Sick newborns often rely on a ventilator to supply oxygen, and are tethered by a plastic endotracheal tube (ETT). Often-times, this tube accidentally pops out. This represents the fourth most common complication experienced by newborns in NICUs. It can cause oxygen deficiency (hypoxia), high carbon dioxide levels in the blood, trauma to their airway, intraventricular hemorrhage, code events, and more. “Unplanned extubations” also have the potential to nearly double the time of a hospital stay and increase the cost of care by $36,000 per patient. Because of this, the Children’s National Health System’s NICU spearheaded a quality-improvement initiative to reduce the prevalence of unplanned extubations.
Many providers order a chest X-ray daily to verify the positioning of the ETT and prevent unplanned extubations. However, this costs a lot of money, and potentially exposes infants to radiation. Nobody needs to spend more money to expose themselves to more radiation, and that is particularly true for premature infants. As part of their initiative, Children’s National has found that these same X-rays can be performed just twice weekly. This sounds like a pretty simple initiative, but its consequences are surprisingly far-reaching: it lessens the chances of the breathing tube accidentally popping out, reducing radiation exposure, and saving roughly $1.6 million a year.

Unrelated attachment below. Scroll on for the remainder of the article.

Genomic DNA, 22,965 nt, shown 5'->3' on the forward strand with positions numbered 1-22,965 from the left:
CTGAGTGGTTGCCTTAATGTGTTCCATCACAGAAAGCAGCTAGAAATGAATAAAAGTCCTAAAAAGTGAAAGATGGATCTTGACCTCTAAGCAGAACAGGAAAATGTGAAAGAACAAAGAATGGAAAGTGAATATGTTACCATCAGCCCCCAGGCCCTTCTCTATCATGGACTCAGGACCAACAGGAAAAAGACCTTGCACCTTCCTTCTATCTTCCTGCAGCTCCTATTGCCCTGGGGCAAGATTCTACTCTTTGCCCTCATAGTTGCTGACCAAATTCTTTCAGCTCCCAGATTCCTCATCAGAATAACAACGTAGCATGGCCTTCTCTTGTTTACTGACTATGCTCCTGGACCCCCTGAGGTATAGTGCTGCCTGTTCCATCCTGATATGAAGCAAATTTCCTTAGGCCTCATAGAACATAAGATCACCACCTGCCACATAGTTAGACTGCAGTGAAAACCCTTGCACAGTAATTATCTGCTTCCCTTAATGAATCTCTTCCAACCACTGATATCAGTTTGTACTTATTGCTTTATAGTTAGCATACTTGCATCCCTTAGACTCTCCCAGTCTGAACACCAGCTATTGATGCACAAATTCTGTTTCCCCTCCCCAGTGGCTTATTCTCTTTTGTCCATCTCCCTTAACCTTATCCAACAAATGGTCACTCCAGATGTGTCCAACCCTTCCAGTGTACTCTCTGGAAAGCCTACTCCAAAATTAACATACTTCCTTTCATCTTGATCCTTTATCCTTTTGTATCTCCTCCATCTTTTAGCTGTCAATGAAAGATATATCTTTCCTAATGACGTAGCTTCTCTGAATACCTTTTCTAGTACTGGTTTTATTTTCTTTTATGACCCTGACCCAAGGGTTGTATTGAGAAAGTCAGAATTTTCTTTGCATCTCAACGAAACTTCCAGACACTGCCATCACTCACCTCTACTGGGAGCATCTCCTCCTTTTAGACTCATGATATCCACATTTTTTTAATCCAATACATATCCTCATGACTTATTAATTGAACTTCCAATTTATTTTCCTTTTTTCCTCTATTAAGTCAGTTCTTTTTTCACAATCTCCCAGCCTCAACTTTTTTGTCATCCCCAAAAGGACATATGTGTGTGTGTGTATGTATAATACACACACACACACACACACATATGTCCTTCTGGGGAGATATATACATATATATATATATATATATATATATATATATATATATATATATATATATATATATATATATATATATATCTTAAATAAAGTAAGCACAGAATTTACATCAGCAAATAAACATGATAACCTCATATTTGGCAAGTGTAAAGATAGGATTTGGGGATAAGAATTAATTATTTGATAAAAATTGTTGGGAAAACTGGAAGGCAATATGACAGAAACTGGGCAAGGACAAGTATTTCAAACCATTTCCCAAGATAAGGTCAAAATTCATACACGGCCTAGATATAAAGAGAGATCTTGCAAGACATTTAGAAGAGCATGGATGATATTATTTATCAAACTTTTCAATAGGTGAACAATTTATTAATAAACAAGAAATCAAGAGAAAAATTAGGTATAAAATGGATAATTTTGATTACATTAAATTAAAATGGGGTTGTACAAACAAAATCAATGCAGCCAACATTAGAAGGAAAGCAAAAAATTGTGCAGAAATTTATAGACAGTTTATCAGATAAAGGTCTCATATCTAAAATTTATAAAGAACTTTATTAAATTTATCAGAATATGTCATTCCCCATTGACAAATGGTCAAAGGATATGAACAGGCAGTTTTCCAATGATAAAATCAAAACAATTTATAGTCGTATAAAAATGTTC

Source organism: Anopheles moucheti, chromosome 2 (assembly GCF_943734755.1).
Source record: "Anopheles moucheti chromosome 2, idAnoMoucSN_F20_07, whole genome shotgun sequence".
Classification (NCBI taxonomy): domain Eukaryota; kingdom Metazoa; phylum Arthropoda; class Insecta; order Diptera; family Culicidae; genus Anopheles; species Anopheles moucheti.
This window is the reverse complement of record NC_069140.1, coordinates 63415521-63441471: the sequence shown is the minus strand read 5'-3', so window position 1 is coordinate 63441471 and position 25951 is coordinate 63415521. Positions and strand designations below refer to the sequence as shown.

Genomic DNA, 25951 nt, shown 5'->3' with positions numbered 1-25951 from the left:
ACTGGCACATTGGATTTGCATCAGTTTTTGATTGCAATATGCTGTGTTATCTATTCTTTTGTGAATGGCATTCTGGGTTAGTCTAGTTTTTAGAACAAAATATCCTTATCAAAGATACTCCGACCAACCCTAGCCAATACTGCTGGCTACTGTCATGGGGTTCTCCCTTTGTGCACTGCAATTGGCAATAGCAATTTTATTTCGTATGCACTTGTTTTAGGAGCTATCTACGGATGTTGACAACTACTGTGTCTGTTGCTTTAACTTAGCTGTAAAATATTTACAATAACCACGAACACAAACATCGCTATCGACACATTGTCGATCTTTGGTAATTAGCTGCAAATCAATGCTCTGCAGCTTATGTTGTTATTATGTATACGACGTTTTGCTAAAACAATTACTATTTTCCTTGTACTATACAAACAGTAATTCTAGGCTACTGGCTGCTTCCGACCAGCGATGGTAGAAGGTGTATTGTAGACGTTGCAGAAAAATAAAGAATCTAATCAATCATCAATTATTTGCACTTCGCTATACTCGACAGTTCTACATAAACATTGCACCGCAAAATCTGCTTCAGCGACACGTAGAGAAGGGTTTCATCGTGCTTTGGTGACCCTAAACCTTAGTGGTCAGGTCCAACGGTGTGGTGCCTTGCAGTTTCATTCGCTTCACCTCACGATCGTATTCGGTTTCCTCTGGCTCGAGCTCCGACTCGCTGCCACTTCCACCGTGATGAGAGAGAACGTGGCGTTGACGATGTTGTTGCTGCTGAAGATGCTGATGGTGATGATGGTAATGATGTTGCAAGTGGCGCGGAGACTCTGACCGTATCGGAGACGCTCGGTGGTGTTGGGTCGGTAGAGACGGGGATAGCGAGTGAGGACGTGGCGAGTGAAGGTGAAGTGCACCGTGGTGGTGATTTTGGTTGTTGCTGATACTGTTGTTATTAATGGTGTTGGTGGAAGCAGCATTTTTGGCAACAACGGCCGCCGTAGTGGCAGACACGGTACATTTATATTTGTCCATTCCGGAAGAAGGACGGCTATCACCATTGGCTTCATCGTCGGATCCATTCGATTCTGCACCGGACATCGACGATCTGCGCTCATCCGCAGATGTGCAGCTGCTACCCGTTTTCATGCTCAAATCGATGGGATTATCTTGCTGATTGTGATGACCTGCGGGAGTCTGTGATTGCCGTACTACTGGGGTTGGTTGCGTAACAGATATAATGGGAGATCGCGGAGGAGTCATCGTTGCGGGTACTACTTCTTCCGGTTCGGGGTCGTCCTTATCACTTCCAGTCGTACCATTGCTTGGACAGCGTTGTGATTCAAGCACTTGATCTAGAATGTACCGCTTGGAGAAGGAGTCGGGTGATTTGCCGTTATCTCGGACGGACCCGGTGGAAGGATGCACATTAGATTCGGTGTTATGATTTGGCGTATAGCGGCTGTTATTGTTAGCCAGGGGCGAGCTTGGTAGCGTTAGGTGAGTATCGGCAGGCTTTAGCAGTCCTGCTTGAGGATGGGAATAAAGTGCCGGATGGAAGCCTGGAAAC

The project started in July 2015, when Children’s National’s monthly X-ray expenditure was a whopping $289,520. By the end of the year, that number had fallen down to $159,424, resulting in over $1 million in annual savings. Within a month of implementation, unintended extubations dropped from 1.18 events per 100 ventilator days to .59. Within five months, that number fell down .41. Because of this initiative, unintended extubation rates at Children’s National are significantly lower than reported on various quality indices. However, they don’t want to stop now, pledging to bring the rate down .3 events per 100 ventilator days. I’m eager to see them reach their goal!